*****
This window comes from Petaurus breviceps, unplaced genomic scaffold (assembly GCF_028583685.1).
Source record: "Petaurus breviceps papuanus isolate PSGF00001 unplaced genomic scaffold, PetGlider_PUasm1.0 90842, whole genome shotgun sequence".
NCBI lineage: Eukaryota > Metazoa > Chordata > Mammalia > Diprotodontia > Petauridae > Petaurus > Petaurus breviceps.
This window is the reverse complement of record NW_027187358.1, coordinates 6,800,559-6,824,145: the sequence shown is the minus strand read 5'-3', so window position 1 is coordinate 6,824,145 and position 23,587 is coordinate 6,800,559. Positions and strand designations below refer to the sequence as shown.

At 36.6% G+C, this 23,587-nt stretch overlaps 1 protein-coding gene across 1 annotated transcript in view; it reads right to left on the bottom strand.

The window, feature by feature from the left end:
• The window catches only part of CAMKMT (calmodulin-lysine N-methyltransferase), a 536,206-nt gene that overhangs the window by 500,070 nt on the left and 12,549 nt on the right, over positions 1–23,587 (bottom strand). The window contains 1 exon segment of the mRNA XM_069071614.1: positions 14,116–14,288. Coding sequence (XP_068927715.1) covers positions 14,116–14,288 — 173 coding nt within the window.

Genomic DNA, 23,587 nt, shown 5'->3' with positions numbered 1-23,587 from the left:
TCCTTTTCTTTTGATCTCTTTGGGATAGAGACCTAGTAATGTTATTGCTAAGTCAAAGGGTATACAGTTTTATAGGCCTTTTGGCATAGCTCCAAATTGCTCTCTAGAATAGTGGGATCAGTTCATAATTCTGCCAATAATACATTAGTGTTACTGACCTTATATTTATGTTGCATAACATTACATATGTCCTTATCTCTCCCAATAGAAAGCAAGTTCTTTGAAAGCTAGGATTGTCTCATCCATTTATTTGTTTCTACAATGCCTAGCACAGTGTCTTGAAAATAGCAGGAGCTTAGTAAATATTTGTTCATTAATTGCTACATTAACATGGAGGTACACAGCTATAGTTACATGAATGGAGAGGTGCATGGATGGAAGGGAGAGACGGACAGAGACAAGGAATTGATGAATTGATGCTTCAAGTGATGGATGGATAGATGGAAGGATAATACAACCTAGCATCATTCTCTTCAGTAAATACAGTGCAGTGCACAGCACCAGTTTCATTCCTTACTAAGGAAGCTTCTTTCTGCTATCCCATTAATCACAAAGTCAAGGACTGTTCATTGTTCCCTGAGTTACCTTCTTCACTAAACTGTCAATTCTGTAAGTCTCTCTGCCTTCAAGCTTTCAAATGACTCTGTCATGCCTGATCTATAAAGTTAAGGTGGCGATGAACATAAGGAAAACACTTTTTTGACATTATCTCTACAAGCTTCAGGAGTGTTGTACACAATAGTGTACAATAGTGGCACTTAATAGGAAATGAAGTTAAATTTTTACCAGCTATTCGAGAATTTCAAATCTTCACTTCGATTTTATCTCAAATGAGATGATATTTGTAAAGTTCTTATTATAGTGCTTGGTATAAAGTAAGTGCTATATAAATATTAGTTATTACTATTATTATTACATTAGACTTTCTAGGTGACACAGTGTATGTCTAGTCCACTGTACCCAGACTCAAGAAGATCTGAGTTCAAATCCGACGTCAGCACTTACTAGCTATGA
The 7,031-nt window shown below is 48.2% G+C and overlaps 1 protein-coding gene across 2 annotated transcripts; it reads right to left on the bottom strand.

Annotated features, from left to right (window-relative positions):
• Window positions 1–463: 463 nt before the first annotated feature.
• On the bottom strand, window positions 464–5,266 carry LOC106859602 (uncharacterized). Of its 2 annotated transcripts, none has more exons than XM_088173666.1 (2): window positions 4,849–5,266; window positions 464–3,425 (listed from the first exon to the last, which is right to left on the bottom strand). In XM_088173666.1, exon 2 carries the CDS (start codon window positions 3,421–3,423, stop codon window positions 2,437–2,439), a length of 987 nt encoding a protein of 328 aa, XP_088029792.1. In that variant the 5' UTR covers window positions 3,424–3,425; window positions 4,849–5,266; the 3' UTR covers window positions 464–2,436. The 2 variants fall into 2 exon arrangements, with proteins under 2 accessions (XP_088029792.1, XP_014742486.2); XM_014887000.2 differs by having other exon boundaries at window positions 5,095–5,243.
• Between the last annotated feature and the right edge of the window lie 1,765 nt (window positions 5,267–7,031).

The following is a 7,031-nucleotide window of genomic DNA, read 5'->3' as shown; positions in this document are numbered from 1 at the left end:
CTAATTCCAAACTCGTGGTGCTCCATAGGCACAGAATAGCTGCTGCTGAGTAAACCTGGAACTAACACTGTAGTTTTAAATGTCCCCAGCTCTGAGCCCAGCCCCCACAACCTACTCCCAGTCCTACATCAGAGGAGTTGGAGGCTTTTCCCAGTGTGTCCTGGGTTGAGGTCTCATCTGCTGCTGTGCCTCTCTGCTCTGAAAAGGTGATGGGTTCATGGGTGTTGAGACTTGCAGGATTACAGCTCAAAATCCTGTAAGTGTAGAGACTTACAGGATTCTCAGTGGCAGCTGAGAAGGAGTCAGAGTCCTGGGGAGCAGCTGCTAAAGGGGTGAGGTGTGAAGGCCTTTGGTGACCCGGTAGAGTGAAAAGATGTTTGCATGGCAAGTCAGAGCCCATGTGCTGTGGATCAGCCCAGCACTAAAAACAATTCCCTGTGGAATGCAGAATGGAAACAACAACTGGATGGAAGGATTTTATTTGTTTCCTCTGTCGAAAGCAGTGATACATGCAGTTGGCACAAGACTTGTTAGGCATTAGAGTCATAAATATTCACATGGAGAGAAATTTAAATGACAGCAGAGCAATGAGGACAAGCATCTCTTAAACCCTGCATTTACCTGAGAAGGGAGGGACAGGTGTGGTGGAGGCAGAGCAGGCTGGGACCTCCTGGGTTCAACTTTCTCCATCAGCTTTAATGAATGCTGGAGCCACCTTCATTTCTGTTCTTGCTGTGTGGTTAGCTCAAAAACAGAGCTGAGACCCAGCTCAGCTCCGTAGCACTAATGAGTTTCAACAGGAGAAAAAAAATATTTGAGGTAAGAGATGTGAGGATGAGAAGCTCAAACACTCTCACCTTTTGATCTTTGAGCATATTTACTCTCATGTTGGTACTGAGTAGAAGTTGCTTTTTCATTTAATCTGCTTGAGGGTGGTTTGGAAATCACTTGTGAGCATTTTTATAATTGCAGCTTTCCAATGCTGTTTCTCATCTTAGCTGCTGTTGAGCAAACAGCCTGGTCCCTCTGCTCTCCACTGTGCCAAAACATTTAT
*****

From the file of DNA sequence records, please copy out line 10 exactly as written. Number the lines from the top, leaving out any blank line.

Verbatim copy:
The 7,031-nt window shown below is 48.2% G+C and overlaps 1 protein-coding gene across 2 annotated transcripts; it reads right to left on the bottom strand.